Cardiovascular Diseases

Blood pressure:
It is the pressure of blood pushing against the walls of your arteries, so that the arteries transmit blood from the heart to the rest of the body, and the person's blood pressure changes throughout the day according to his activity.
The body's organs need oxygen-laden blood in order to do its work and to survive. When the heart beats, it creates pressure that pushes blood through a network of blood vessels, which includes arteries, veins, and capillaries. This pressure is the result of two forces:
  • The first force (systolic pressure) is the pressure in the arteries produced when the heart contracts (at the time of the heartbeat).
  • The second force (diastolic pressure) refers to the pressure in the arteries as the heart relaxes between heartbeats.
It means that blood pressure is higher than normal, so the higher the blood pressure levels, the higher the risk of other health problems (such as: heart disease, heart attack, and stroke). When blood pressure is too high for a long time, it damages the blood vessels as harmful cholesterol begins to accumulate on the arterial walls, this increases the circulatory workload while reducing its efficiency.

Classification of blood pressure readings:
blood pressure class
Systolic (upper number)
mm Hg
Diastolic (bottom number)
mm Hg
Ideal blood pressure
Less than 120
Less than 80
Prehypertension stage
High blood pressure (stage 1)
High blood pressure (stage 2)
High blood pressure (stage 3)
   over 180 
Above 110

High blood pressure is caused by unhealthy lifestyle aspects (such as not getting enough regular physical activity), where certain health conditions can also lead to high blood pressure, such as:

  • Some kidney or hormone problems.
  • Diabetes.
  • Thyroid problems.
  • Sleep Apnea.
  • Having a congenital defect in the blood vessels since birth.
  • Some types of medicines (e.g.: Contraceptive pills).
  • Taking drugs.
  • High blood pressure can also occur during pregnancy.

Risk factors:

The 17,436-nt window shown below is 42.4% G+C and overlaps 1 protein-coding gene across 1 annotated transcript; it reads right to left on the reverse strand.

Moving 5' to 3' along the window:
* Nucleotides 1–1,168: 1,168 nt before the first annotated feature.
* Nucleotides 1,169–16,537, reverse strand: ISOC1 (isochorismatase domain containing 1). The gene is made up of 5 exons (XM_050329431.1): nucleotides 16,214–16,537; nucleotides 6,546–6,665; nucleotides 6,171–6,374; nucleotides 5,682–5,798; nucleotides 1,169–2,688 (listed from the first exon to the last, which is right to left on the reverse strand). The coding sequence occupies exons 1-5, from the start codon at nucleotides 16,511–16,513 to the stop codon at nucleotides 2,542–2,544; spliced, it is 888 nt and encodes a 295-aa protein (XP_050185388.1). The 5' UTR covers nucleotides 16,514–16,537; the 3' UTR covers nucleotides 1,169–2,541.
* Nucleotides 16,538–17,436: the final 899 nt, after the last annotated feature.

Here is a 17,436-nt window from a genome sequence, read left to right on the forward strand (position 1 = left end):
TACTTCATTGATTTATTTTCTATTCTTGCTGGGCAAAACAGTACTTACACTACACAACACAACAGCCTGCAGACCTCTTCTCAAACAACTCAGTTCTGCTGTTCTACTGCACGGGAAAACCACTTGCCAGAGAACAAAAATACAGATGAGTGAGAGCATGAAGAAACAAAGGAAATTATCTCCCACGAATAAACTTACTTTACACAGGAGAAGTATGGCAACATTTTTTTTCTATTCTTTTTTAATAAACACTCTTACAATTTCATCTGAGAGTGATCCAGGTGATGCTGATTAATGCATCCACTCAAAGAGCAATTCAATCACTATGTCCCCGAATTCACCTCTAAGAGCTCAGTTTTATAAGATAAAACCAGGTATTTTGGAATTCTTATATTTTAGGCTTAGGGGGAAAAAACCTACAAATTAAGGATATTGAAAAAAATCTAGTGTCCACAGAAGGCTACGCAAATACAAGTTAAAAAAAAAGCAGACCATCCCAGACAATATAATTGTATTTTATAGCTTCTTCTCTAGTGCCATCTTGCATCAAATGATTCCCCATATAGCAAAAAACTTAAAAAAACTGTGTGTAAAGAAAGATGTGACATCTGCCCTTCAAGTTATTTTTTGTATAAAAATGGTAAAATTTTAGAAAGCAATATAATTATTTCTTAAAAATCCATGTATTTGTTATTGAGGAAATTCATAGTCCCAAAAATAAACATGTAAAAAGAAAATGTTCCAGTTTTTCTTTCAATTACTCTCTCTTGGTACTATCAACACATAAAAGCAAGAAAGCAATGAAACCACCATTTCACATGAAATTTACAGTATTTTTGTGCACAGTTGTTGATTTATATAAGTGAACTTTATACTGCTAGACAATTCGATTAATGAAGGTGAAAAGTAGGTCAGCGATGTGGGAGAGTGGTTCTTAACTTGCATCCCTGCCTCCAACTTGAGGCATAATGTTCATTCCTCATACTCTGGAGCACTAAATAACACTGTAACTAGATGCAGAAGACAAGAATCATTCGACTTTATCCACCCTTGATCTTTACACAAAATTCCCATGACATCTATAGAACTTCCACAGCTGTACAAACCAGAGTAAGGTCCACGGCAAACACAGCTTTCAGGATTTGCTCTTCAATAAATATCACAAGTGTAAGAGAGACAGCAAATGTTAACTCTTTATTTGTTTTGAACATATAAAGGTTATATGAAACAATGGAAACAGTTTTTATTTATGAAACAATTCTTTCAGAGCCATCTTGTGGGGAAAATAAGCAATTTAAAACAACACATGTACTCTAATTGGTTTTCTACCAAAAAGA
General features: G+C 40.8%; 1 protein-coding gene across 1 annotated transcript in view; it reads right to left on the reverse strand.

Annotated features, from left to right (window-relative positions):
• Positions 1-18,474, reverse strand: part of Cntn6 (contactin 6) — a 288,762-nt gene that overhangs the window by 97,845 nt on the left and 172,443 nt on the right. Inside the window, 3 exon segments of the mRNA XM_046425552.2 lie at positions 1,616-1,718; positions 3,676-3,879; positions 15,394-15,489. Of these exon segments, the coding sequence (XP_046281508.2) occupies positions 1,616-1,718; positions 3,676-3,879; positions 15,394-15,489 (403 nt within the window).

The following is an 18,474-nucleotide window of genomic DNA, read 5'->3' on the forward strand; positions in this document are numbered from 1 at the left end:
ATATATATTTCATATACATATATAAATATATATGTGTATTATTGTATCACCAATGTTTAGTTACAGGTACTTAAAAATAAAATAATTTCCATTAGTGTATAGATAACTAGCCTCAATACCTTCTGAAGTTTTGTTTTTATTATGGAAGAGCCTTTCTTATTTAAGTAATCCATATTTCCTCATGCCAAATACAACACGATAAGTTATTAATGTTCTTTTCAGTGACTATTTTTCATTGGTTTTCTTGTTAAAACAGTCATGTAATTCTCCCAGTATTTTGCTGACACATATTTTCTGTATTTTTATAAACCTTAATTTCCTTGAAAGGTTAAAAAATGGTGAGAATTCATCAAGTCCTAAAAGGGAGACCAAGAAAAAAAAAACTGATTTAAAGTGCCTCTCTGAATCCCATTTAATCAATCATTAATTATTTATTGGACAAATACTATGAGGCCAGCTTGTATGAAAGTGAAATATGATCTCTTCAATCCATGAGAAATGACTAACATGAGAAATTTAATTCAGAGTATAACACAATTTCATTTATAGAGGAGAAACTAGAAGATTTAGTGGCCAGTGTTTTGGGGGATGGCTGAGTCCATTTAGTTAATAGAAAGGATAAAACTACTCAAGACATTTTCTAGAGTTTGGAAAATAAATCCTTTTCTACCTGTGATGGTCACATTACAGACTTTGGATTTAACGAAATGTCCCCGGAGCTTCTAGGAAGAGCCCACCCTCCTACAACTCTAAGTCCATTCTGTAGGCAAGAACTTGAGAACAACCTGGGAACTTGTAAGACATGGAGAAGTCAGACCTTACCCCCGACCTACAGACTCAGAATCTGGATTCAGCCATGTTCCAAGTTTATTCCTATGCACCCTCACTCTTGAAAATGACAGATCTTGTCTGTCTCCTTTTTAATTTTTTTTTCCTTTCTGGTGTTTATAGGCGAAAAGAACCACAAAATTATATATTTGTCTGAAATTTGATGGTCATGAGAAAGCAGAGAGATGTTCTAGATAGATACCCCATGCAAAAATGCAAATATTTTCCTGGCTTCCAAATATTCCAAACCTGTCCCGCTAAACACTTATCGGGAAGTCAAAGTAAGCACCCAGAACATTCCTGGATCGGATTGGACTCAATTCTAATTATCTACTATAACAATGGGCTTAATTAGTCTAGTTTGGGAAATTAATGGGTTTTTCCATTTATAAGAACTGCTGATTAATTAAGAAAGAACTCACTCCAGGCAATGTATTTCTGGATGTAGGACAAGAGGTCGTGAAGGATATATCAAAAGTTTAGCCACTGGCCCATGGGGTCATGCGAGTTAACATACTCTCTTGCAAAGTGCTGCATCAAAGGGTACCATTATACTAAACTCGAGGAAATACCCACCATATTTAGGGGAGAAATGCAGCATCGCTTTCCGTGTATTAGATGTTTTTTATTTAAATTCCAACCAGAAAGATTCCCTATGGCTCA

• Heredity.
  • Getting old.
  • Obesity.
  • Smoking.
  • An unhealthy diet with too much salt.
  • Sedentary lifestyle and lack of physical activity.

Most people with high blood pressure do not have any signs or symptoms, even if their blood pressure readings are dangerously high, but some may experience:

  • Headache.
  • Nosebleeds.
  • Arrhythmia.
  • Vision changes.
  • Ringing in the ears.

Severe high blood pressure can cause fatigue, nausea, vomiting, confusion, anxiety, chest pain, and muscle tremors.

High blood pressure can cause serious damage to the heart due to excessive hardening of the arteries, which reduces the flow of blood and oxygen to the heart, leading to:

  • Pain in chest.
  • Heart attack.
  • Heart failure.

Decreased blood oxygen flow to the brain and kidneys also leads to:

  • Stroke.
  • Kidney failure.
  • Loss of vision (blindness).

Diagnosis is made by the doctor by measuring blood pressure and recording its levels in two or three separate visits to confirm the diagnosis. Family history and medical history are also taken, blood pressure readings are followed up, laboratory analysis are performed, and tests are performed to rule out any cause or risk factor for high blood pressure.

Many people with high blood pressure can lower their blood pressure to a normal range or maintain pressure readings in the normal range by making lifestyle changes:

  • Exercising for at least 150 minutes of physical activity each week (30 minutes a day, 5 days a week).
  • Following a healthy eating pattern, reducing salt in meals to less than 5 grams (such as the DASH diet).
  • Stop smoking.
  • Control stress and anxiety.

Some people with high blood pressure may need to take medications to control their blood pressure, which are prescribed by a doctor.

A healthy lifestyle is one of the most important ways to prevent and control blood pressure, as it includes:

  • Doing physical activity.
  • Maintain a healthy weight.
  • Adopting a healthy diet by reducing salt in meals and limiting the intake of foods rich in saturated fats and trans fats (following the DASH diet).
  • Control anxiety and stress.
  • Quit smoking and drinking alcohol.
  • Reducing caffeine intake.

Last Update : 24 August 2023 10:34 AM
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